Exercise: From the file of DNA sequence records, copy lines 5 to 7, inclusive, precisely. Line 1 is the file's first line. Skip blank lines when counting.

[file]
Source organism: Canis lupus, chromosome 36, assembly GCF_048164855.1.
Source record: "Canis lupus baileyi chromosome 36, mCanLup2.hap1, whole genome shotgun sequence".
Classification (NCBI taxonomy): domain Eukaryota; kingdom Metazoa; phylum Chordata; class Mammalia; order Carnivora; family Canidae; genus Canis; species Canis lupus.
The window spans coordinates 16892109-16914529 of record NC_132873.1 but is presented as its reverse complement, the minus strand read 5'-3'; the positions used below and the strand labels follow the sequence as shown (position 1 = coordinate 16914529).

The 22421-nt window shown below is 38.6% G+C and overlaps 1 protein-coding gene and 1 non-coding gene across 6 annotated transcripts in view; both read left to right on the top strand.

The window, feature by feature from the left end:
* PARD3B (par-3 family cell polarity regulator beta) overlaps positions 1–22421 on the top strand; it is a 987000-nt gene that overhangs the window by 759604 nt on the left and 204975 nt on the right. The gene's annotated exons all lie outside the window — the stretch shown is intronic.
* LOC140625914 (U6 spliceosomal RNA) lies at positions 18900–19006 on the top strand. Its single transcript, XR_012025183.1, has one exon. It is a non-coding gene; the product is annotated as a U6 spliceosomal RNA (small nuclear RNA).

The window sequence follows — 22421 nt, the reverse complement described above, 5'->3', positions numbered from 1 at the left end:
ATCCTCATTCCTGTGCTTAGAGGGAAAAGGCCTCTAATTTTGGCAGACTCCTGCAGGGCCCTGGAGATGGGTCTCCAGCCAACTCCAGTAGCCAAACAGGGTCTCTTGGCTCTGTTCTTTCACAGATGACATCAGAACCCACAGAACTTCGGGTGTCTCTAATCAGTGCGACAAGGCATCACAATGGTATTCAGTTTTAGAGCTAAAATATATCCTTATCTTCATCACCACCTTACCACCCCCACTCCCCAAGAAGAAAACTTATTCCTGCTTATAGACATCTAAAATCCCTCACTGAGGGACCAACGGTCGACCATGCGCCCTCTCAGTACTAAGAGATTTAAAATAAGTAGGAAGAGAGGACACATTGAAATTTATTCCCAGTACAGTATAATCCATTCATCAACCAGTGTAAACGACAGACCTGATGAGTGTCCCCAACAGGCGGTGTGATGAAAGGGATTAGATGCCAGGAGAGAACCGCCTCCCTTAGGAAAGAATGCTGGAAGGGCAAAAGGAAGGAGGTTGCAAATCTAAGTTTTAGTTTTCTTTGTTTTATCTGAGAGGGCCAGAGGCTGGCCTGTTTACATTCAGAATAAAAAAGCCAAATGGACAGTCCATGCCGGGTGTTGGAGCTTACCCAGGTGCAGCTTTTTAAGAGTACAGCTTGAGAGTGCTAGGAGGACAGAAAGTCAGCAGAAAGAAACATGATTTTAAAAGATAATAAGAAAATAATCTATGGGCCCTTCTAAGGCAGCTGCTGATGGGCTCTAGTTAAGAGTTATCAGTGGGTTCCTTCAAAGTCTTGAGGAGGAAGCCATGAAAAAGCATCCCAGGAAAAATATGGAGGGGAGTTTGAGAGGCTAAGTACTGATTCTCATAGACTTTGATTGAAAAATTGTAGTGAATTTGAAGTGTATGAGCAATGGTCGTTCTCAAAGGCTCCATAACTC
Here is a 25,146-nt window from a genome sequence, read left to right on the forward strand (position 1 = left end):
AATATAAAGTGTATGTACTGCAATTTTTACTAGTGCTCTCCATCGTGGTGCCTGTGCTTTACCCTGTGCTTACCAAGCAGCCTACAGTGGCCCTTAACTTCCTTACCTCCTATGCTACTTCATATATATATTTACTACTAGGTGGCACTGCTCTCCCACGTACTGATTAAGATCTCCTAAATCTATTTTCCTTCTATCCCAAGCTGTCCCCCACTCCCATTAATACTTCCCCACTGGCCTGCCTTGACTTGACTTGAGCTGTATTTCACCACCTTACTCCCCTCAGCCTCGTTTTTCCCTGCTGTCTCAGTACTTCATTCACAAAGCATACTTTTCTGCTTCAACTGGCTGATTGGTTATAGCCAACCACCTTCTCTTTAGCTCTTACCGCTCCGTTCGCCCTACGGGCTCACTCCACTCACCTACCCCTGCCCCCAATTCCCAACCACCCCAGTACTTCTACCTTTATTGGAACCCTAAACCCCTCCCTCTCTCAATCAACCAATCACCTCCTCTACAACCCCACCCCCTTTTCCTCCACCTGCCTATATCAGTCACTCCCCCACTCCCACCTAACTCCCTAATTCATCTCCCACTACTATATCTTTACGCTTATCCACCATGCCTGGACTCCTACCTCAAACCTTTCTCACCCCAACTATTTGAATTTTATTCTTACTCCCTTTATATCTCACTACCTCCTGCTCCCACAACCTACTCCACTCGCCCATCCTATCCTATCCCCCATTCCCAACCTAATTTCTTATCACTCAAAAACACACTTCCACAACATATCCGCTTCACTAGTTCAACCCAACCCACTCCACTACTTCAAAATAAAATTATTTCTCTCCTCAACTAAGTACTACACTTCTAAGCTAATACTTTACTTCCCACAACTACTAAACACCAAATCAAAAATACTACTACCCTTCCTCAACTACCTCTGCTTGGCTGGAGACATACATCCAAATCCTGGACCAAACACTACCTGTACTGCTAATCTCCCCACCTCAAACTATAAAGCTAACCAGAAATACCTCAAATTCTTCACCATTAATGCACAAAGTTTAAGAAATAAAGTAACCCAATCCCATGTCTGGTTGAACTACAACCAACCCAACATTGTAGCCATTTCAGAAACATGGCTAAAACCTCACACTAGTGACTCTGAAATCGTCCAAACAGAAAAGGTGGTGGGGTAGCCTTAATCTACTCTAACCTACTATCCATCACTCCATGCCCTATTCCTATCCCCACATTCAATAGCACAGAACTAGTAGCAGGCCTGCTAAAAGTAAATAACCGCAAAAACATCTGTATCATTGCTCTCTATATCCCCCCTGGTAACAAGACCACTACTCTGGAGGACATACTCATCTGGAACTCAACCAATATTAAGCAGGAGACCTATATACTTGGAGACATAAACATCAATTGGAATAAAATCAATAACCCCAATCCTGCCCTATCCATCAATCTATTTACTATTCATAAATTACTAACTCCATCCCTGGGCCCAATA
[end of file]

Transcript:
The 22421-nt window shown below is 38.6% G+C and overlaps 1 protein-coding gene and 1 non-coding gene across 6 annotated transcripts in view; both read left to right on the top strand.

The window, feature by feature from the left end:
* PARD3B (par-3 family cell polarity regulator beta) overlaps positions 1–22421 on the top strand; it is a 987000-nt gene that overhangs the window by 759604 nt on the left and 204975 nt on the right. The gene's annotated exons all lie outside the window — the stretch shown is intronic.